Thursday, 17 March 2011

QAL - cutting fabrics

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Since I designed this quilt with a layer cake in mind, I am going to give instructions for cutting a layer cake (LC) and yardage for the six block version of this quilt and let you know how much you need to cut for the one block version.  If anyone needs more info, measurements, calculations for jelly rolls, fat quarters, fat eighths, long eights, long quarters, yardage, smaller / larger seam allowances etc. the best place to ask those is in the Flickr group.

Fancy a Quilt-A-Long?


For the skinny scrappy strips which frame the dresden circle, you will need 72 strips of fabric 10" x 1" which contrast with the background.  With a LC, 36 of these come from the top cut off the LC slices and the remaining 36 strips come from 4-6 LC slices cut into 1" strips.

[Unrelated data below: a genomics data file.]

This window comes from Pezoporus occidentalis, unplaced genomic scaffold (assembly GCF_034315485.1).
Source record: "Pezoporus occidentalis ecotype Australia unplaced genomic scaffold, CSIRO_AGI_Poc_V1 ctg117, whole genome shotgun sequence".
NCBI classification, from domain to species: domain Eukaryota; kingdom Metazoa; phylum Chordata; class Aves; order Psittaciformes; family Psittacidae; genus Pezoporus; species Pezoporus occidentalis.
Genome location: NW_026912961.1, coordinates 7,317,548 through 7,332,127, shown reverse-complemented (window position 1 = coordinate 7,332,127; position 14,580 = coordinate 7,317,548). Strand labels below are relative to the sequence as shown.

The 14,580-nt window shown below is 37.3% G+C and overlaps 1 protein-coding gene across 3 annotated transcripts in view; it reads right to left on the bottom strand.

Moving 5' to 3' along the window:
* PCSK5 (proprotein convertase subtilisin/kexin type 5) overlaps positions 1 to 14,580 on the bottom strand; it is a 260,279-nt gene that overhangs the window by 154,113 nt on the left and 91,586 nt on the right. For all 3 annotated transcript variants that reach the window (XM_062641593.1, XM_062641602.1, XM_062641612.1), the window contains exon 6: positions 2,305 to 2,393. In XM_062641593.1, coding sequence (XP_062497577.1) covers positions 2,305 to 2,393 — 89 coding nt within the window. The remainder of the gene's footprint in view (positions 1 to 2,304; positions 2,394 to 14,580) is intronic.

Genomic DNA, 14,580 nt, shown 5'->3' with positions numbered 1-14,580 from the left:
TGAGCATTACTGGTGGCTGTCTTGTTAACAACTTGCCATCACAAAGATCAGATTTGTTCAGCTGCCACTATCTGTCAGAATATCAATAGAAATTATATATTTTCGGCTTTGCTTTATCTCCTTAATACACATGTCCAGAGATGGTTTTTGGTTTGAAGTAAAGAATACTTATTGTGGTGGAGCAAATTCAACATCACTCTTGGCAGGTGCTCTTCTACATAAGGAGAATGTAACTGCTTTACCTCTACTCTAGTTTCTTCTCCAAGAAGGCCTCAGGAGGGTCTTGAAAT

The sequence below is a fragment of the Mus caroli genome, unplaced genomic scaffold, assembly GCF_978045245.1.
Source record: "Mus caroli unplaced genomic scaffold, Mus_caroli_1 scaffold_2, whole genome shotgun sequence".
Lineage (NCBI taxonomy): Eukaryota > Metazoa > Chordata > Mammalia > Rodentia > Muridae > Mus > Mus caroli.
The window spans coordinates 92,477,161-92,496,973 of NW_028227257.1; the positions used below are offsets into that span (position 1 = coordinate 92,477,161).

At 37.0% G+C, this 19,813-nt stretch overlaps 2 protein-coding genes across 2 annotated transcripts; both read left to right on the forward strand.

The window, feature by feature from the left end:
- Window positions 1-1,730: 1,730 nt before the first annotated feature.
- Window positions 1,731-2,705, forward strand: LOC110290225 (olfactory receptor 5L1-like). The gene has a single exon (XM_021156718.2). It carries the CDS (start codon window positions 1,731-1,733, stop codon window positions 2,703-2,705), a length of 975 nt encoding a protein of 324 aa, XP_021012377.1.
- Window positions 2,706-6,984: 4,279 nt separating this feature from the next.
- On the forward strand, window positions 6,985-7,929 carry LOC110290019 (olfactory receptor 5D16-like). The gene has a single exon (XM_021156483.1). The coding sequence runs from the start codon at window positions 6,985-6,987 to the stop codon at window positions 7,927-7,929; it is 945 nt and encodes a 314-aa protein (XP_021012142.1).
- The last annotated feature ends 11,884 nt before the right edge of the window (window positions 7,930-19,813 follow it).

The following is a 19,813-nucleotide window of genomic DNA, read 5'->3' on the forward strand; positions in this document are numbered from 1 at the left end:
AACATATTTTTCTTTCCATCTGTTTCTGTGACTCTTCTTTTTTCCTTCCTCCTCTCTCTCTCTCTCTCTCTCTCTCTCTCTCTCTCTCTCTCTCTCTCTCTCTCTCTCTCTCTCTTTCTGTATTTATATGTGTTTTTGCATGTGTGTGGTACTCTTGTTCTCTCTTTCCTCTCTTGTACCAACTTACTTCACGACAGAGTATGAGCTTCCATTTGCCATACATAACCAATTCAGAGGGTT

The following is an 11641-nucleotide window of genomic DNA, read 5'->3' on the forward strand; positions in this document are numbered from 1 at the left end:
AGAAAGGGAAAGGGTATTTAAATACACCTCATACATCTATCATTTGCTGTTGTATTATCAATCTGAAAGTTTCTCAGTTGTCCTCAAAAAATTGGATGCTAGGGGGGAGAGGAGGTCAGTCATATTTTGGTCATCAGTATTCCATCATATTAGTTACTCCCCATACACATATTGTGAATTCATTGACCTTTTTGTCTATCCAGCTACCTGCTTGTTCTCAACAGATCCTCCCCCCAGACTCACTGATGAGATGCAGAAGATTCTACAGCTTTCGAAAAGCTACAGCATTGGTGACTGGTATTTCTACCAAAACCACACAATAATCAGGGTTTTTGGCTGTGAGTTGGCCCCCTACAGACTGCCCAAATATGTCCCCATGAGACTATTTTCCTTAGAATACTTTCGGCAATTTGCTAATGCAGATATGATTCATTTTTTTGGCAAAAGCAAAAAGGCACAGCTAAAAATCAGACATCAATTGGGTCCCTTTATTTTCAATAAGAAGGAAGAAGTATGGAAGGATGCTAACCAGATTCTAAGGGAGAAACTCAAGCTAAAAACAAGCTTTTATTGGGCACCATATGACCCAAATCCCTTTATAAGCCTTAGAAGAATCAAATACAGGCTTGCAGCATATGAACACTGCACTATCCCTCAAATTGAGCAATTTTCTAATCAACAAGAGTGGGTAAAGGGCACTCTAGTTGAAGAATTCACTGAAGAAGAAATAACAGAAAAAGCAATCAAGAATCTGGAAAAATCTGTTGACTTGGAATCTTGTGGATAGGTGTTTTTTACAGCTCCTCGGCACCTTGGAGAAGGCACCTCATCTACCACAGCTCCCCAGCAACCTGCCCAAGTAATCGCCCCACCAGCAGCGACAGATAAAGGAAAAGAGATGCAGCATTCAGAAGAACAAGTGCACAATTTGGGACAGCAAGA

For the one block version you need 12 skinny strips.


For the 6 block version, you need 126 dresden leaves and 21 for the one block version.  I only cut 18 of these per block from the LC and cut the remaining three from the background yardage so that there are enough LC slices left for skinny strips.

1.   Remove 6 slices of the LC (for the skinny sashing) leaving 36 LC slices for the dresdens.   Choose 6 which contrast with the background fabric you have chosen so that the skinny sashing stands out from the background.  Put these to one side for later.

TOP TIP: remove these carefully to avoid disturbing the layer cake - this makes cutting the dresden leaves in batches much easier.

2.   Place the remaining LC slices on your cutting mat in piles of as many as you are happy to cut in one go (I am brave and do eight in one go).